The L.A. City Recreation and Parks Board of Commissioners holds public meetings twice a month. The meeting is held at different parks in the city, and is also carried on Zoom, which allows residents the opportunity to participate.
The five commissioners, volunteers Sylvia Patsaouras, Lynn Alvarez, Tafarai Bayne, Nicole Chase and Joe Halper, are appointed. The meeting generally starts with an update from General Manager Jimmy Kim.
The meeting on March 16, included a report on self-cleaning bathrooms.
George Wolfberg Park at Potrero has a small restroom building that has two self-cleaning bathrooms.
The first restroom of this type was installed at a park in North Hollywood and there is a third in Riverside Drive. Two additional restrooms, one at Westwood and one at West Lakeside, are planned.
Maintenance Superintendent Javier Solis said, “They self-sanitize, they do not self-clean.”
Staff is still required to clean out the trash in bins and the trash that might be left on the floor.
There are various settings in self-cleaning restrooms. After 20 to 30 uses (currently the restrooms are set on 30), the door shuts completely, not allowing patrons in, and then the interior is completely sanitized.
Commissioners wanted further information about the costs of bathroom cleaning of sites that are not automated versus the automated version.
Additionally, at the end of the agenda, commissioners can request further information or action from Rec and Parks staff.
Commissioner Halper made two requests. The first was to have parks in Pacific Palisades (Temescal, proposed Temescal Trail, George Wolfberg lateral Via Las Olas Bluffs trail, and the Recreation Center) come under one umbrella and be managed as a regional park.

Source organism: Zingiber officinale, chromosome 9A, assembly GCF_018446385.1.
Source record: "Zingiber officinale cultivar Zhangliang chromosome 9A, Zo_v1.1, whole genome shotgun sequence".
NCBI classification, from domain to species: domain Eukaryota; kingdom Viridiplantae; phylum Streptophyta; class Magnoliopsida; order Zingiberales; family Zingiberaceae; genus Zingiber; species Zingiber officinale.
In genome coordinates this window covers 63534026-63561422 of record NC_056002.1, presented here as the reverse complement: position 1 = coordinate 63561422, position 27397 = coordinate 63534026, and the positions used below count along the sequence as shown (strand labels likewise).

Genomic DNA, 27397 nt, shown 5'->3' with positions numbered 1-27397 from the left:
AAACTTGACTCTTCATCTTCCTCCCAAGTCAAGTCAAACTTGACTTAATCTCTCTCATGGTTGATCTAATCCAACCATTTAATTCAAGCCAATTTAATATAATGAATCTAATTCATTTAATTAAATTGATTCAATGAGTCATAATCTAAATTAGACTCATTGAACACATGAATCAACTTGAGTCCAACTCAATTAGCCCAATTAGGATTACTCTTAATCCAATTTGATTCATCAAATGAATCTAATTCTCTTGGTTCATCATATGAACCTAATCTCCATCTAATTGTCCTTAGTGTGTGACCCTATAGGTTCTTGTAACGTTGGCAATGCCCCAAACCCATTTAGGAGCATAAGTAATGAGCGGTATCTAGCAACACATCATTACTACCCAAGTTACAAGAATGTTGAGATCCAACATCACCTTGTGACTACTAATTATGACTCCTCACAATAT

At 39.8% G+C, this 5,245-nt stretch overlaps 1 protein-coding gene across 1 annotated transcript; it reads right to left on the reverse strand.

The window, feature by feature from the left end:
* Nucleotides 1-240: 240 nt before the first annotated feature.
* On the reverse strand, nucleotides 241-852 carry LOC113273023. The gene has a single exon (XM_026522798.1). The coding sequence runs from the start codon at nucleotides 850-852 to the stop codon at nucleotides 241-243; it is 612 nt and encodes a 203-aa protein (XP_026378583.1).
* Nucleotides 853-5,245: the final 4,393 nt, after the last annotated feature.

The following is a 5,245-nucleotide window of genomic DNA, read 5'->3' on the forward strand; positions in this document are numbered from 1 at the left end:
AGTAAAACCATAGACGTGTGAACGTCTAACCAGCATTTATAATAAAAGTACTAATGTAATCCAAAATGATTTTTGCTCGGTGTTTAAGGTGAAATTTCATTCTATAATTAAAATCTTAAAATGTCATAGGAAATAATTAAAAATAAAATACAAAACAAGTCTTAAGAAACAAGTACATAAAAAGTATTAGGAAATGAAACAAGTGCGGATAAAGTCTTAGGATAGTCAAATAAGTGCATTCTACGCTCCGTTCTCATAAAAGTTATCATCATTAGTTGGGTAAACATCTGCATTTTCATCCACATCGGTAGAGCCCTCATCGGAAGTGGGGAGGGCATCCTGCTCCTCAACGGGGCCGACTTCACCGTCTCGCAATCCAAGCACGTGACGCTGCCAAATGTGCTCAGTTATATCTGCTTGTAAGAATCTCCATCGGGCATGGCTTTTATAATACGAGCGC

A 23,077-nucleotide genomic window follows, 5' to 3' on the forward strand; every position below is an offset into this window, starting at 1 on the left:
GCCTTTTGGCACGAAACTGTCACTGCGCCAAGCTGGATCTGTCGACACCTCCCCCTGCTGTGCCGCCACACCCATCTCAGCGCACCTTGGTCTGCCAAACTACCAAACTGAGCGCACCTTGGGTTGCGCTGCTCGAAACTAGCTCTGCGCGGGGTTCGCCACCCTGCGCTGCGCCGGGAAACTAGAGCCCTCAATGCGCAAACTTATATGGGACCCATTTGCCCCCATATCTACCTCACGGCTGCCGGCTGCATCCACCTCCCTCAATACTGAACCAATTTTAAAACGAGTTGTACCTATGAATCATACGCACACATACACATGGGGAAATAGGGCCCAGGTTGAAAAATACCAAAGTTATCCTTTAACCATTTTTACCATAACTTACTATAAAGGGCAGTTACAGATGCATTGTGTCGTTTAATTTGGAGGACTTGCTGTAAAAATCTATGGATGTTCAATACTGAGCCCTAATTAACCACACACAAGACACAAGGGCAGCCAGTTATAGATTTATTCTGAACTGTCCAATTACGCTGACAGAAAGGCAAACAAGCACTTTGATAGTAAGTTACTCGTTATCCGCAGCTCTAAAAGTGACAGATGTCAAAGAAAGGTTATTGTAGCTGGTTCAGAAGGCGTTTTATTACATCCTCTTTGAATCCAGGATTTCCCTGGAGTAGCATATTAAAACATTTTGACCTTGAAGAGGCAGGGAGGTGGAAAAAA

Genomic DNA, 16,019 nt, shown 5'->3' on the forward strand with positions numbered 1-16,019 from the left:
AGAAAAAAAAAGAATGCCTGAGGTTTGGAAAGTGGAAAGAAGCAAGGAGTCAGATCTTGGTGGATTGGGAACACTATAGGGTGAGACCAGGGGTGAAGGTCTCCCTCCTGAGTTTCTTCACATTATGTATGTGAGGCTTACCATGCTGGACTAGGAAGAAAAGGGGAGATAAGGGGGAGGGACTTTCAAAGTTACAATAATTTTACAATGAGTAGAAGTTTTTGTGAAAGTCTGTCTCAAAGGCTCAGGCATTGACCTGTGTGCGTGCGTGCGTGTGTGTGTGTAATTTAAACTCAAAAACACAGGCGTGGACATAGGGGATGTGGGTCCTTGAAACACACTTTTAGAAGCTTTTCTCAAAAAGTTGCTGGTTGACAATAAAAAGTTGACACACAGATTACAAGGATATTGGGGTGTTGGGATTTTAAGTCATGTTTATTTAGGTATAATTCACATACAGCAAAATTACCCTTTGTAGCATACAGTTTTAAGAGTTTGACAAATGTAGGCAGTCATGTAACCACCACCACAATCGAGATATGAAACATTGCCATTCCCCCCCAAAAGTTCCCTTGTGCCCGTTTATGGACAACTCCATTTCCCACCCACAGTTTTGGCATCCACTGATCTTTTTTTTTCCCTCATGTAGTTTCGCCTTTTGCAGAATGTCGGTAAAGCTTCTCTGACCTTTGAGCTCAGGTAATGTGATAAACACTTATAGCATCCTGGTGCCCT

“How do we go about looking at this as a regional park?” he asked RAP management. “We need staff over there.”
He noted that the Palisades Park Advisory Board had made a similar request of RAP.
Halper also made a plea to look at the playground in Pacific Palisades and the restrooms. Neither are ADA compliant, the restrooms have not been updated since the 1950s, the playground is close to 25 years old.
The second request Halper made was to ensure those who do not live near parks have access to that environment.
“We’re not serving one third of the city,” he said.
He has been an advocate to bring parks to areas of the city where there are no trees or greenery.
He has worked with RAP and LAUSD to try and turn school yards into parks for those who are not near a green space. That would involved getting rid of some of the asphalt and adding plants.
“Can we start designing what that might look like,” he asked RAP staff. “Can we look at the costs? We need to do this if we’re going to help the underserved.”
At this meeting, the commissioners voted to approve the renaming of Grape Street Park to Betty F. Day Park.
Although not a “famous” person, Day should be recognized for her community involvement.
She was born on February 2, 1940, and her parents moved from Texas to California.
Day married her husband Arthur in 1955 and settled in the Watts community, where she would live for more than 70 years. She passed away on March 17, 2022.
She and her husband raised eight children and served as a foster parent to numerous others.
Since her early 20s, Day ran the Watts Towers Teen Post, affiliated with the Watts Towers Art Center. This space provided a safe place for children after school and promoted community pride.
After the Post closed, Day continued to work locally for the community-based nonprofit Watts Labor Community Action Committee and the Los Angeles Unified School District.
Upon retirement from LAUSD, Ms. Day became the Board President and Founder of the Watts Gang Task Force. She was also part of the LAPD Southeast Division community advisory board, where she played an instrumental role in helping improve relations between the Watts community and the LAPD.
In a letter to the RAP commissioners urging the park’s name change, UCLA Professor Jorja Leap wrote, “When the Grape Street Pocket Park was created, she supported it, rain or shine. So much so that during budget crises, she spent her own money on park maintenance. I fondly remember a day not long before her death when she asked me to accompany her to ‘her’ park to see if the gardener was doing a good job.”
Grape Street Pocket Park is now the Betty F. Day Park.